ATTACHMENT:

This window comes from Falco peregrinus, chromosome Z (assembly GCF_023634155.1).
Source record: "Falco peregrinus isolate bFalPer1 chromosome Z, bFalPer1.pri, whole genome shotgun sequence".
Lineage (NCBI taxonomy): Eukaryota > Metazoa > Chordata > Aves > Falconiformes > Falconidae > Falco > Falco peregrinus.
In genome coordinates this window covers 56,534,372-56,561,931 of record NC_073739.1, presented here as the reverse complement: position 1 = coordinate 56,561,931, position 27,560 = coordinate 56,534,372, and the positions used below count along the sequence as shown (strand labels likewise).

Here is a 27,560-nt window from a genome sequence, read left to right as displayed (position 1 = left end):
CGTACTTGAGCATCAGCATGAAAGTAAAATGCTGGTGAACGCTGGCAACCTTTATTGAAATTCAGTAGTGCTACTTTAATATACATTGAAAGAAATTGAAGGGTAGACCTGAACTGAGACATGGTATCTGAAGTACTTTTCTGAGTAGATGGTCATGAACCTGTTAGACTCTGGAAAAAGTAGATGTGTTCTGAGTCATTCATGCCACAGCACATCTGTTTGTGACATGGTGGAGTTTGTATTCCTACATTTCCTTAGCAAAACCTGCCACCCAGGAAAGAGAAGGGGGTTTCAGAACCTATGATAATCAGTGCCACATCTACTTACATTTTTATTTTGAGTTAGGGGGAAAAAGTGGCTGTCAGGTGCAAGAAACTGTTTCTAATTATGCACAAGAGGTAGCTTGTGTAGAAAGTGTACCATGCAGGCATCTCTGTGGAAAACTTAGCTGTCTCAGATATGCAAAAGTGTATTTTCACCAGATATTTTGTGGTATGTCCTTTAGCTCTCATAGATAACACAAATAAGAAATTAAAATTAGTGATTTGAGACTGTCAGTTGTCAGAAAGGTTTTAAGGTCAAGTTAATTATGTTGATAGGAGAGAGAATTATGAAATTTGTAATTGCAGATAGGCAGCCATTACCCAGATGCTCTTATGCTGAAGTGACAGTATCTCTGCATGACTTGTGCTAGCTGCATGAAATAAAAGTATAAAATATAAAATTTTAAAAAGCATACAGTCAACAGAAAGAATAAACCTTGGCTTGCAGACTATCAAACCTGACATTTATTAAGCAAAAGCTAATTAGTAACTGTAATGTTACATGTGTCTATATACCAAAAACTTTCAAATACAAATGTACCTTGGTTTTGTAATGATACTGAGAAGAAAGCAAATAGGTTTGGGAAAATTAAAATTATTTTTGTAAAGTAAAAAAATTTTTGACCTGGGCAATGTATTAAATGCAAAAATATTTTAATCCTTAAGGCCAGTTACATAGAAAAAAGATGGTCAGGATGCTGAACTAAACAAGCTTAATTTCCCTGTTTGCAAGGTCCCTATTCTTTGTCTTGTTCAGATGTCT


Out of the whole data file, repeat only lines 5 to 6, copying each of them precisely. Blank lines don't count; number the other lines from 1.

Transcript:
Here is a 27,560-nt window from a genome sequence, read left to right as displayed (position 1 = left end):
CGTACTTGAGCATCAGCATGAAAGTAAAATGCTGGTGAACGCTGGCAACCTTTATTGAAATTCAGTAGTGCTACTTTAATATACATTGAAAGAAATTGAAGGGTAGACCTGAACTGAGACATGGTATCTGAAGTACTTTTCTGAGTAGATGGTCATGAACCTGTTAGACTCTGGAAAAAGTAGATGTGTTCTGAGTCATTCATGCCACAGCACATCTGTTTGTGACATGGTGGAGTTTGTATTCCTACATTTCCTTAGCAAAACCTGCCACCCAGGAAAGAGAAGGGGGTTTCAGAACCTATGATAATCAGTGCCACATCTACTTACATTTTTATTTTGAGTTAGGGGGAAAAAGTGGCTGTCAGGTGCAAGAAACTGTTTCTAATTATGCACAAGAGGTAGCTTGTGTAGAAAGTGTACCATGCAGGCATCTCTGTGGAAAACTTAGCTGTCTCAGATATGCAAAAGTGTATTTTCACCAGATATTTTGTGGTATGTCCTTTAGCTCTCATAGATAACACAAATAAGAAATTAAAATTAGTGATTTGAGACTGTCAGTTGTCAGAAAGGTTTTAAGGTCAAGTTAATTATGTTGATAGGAGAGAGAATTATGAAATTTGTAATTGCAGATAGGCAGCCATTACCCAGATGCTCTTATGCTGAAGTGACAGTATCTCTGCATGACTTGTGCTAGCTGCATGAAATAAAAGTATAAAATATAAAATTTTAAAAAGCATACAGTCAACAGAAAGAATAAACCTTGGCTTGCAGACTATCAAACCTGACATTTATTAAGCAAAAGCTAATTAGTAACTGTAATGTTACATGTGTCTATATACCAAAAACTTTCAAATACAAATGTACCTTGGTTTTGTAATGATACTGAGAAGAAAGCAAATAGGTTTGGGAAAATTAAAATTATTTTTGTAAAGTAAAAAAATTTTTGACCTGGGCAATGTATTAAATGCAAAAATATTTTAATCCTTAAGGCCAGTTACATAGAAAAAAGATGGTCAGGATGCTGAACTAAACAAGCTTAATTTCCCTGTTTGCAAGGTCCCTATTCTTTGTCTTGTTCAGATGTCT